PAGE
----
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Miami Immigration and Naturalization Law Blog

What is a sanctuary city?

President Donald Trump made it clear during his campaign that he would be tough on immigration. Anyone that entered the country without following proper protocol was put on notice - deportation was imminent. In response to this tough stance, many local leaders publicly announced that their city would be a sanctuary to these immigrants.

Did President Trump follow through? President Trump did not take favorably to this opposition. In response, one of his early actions in office was to put out an executive order stating that any city that was deemed as a sanctuary city would not receive federal funding.

What exactly is a sanctuary city? Sanctuary cities are, according to the executive order noted above, those that "willfully violate federal law in an attempt to shield aliens from removal from the United States."

Executive order targets H-1B visas, which saw applications decline

Last week, our blog reported how the submission window for H-1B visa applications had closed in five days, marking the fifth consecutive year that the 85,000 visa cap was reached within this narrow time frame.

In a somewhat surprising turn of events, however, U.S. Customs and Immigration Services announced yesterday that it received 199,000 H-1B visa applications for fiscal year 2018. While this is certainly an impressive number, it actually represents something of a departure from recent years.

How concerned should farmers be about the future of the H-2A visa program?

While most of us assume that farming is a purely American industry, this is not entirely true. Indeed, numbers from the American Farm Bureau indicate that roughly 10 percent of our nation's farming workforce is supplied through the H-2A visa program.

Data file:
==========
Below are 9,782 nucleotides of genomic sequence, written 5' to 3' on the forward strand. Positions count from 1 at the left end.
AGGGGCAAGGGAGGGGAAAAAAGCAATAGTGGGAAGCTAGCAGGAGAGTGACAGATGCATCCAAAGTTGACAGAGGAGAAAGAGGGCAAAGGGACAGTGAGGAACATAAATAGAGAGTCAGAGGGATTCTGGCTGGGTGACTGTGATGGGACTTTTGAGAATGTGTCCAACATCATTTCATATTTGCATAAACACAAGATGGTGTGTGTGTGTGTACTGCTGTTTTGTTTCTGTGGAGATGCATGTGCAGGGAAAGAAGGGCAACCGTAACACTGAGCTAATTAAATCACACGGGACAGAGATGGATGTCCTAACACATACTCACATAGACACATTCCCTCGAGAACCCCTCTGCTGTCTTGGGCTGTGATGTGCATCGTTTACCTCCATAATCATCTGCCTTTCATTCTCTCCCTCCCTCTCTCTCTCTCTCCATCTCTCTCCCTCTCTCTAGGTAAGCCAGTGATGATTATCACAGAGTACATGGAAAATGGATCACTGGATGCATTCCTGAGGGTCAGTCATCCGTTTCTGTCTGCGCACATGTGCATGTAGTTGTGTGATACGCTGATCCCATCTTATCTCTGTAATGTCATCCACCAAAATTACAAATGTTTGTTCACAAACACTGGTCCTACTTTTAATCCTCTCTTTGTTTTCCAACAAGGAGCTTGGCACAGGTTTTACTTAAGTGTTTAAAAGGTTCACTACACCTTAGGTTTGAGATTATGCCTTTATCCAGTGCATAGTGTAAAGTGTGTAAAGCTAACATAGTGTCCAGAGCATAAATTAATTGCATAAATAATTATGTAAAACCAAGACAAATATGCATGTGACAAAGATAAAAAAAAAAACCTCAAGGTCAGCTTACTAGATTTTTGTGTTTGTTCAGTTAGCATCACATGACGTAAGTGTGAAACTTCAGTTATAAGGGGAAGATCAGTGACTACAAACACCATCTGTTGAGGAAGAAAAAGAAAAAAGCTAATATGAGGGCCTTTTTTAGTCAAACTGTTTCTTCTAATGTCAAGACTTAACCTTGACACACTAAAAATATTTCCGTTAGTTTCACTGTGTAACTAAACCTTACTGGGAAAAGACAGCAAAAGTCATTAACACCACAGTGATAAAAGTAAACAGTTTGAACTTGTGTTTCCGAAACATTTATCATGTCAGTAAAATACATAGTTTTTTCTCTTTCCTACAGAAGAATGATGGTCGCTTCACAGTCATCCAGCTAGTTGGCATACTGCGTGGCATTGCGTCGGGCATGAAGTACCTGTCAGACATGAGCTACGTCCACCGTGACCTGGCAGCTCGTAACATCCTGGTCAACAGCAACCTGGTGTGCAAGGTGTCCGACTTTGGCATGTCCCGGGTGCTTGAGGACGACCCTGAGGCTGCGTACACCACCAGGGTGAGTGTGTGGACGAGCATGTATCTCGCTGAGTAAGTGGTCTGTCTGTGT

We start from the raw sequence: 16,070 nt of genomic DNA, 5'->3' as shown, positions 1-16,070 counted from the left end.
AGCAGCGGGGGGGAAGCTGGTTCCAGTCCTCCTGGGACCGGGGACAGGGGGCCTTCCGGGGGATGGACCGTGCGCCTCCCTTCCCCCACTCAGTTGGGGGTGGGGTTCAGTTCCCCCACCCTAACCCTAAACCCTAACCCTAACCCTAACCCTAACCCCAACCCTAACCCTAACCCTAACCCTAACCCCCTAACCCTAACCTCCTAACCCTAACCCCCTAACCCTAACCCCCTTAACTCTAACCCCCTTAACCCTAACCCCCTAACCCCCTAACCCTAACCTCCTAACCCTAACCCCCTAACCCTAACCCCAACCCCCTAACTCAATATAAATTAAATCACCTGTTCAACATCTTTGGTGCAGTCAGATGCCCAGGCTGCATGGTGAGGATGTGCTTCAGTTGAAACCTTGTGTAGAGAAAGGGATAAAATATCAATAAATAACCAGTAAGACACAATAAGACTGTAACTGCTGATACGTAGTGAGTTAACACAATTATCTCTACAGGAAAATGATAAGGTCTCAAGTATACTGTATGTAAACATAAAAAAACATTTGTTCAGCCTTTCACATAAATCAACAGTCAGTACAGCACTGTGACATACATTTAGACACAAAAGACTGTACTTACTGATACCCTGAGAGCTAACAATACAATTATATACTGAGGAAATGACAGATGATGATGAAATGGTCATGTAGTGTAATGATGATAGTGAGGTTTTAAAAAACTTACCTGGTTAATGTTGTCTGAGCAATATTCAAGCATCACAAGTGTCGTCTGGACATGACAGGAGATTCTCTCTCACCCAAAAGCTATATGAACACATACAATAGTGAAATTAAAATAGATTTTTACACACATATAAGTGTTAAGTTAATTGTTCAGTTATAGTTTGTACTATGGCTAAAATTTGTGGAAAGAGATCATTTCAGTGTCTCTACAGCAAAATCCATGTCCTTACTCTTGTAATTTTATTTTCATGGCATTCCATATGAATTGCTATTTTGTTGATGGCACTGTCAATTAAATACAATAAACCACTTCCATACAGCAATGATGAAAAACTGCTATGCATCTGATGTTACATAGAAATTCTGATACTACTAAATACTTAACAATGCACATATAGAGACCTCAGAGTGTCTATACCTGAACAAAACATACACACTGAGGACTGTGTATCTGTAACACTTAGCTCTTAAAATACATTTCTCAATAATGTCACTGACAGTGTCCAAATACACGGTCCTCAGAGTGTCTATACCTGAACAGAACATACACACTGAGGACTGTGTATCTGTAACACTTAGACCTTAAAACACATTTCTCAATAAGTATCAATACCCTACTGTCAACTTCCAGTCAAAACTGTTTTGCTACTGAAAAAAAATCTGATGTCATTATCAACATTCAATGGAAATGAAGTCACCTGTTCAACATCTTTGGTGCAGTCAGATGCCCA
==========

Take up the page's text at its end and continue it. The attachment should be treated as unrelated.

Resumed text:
For those unfamiliar with the program, which started back in 1986, it enables farmers to bring foreign nationals to the U.S. for agricultural work on a temporary basis. While relied upon heavily by farmers needing both affordable and dependable assistance with arduous tasks like planting and harvesting, it has nevertheless been criticized for being expensive and overly complex.

USCIS, DOJ pledge to crack down on H-1B visa fraud

Sports fans are going to hear the phrase "going, going, gone" ad nauseam over the next six months given that the Major League Baseball season is officially here. Interestingly enough, this well-worn broadcaster's expression could just as easily been applied to an H-1B visa as it could a homerun last week.

That's because the submission period for H-1B visa applications, which opened last Monday, closed by Friday morning, marking the fifth consecutive year that the 85,000 visa cap was reached in less than a week. 

Immigration concerns causing many couples to rush -- not save -- the date

From the attempted travel ban to the reinstatement of a program mandating the assistance of local law enforcement with federal immigration efforts, the recent actions of the Trump Administration's have understandably left many immigrants on edge.